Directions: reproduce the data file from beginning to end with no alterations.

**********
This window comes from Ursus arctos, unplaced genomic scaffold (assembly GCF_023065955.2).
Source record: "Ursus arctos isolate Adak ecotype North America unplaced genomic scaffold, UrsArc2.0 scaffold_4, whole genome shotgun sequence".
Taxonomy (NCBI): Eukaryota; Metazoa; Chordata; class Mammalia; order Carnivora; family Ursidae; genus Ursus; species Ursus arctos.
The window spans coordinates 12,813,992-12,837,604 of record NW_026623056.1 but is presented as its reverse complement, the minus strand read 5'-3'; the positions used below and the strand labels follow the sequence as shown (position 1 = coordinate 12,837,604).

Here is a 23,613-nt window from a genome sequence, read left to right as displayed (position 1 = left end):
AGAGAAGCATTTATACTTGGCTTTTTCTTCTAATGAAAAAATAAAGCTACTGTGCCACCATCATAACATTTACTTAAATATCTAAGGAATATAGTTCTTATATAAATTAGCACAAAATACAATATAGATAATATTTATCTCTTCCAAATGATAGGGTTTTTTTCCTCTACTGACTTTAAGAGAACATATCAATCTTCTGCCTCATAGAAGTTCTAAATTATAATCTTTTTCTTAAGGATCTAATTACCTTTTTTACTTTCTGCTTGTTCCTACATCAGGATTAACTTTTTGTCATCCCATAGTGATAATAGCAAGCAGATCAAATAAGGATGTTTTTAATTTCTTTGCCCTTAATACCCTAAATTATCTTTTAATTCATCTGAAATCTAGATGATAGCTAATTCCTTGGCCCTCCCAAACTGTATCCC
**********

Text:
This window comes from Ursus arctos, unplaced genomic scaffold (assembly GCF_023065955.2).
Source record: "Ursus arctos isolate Adak ecotype North America unplaced genomic scaffold, UrsArc2.0 scaffold_4, whole genome shotgun sequence".
Taxonomy (NCBI): Eukaryota; Metazoa; Chordata; class Mammalia; order Carnivora; family Ursidae; genus Ursus; species Ursus arctos.
The window spans coordinates 12,813,992-12,837,604 of record NW_026623056.1 but is presented as its reverse complement, the minus strand read 5'-3'; the positions used below and the strand labels follow the sequence as shown (position 1 = coordinate 12,837,604).

Here is a 23,613-nt window from a genome sequence, read left to right as displayed (position 1 = left end):
AGAGAAGCATTTATACTTGGCTTTTTCTTCTAATGAAAAAATAAAGCTACTGTGCCACCATCATAACATTTACTTAAATATCTAAGGAATATAGTTCTTATATAAATTAGCACAAAATACAATATAGATAATATTTATCTCTTCCAAATGATAGGGTTTTTTTCCTCTACTGACTTTAAGAGAACATATCAATCTTCTGCCTCATAGAAGTTCTAAATTATAATCTTTTTCTTAAGGATCTAATTACCTTTTTTACTTTCTGCTTGTTCCTACATCAGGATTAACTTTTTGTCATCCCATAGTGATAATAGCAAGCAGATCAAATAAGGATGTTTTTAATTTCTTTGCCCTTAATACCCTAAATTATCTTTTAATTCATCTGAAATCTAGATGATAGCTAATTCCTTGGCCCTCCCAAACTGTATCCC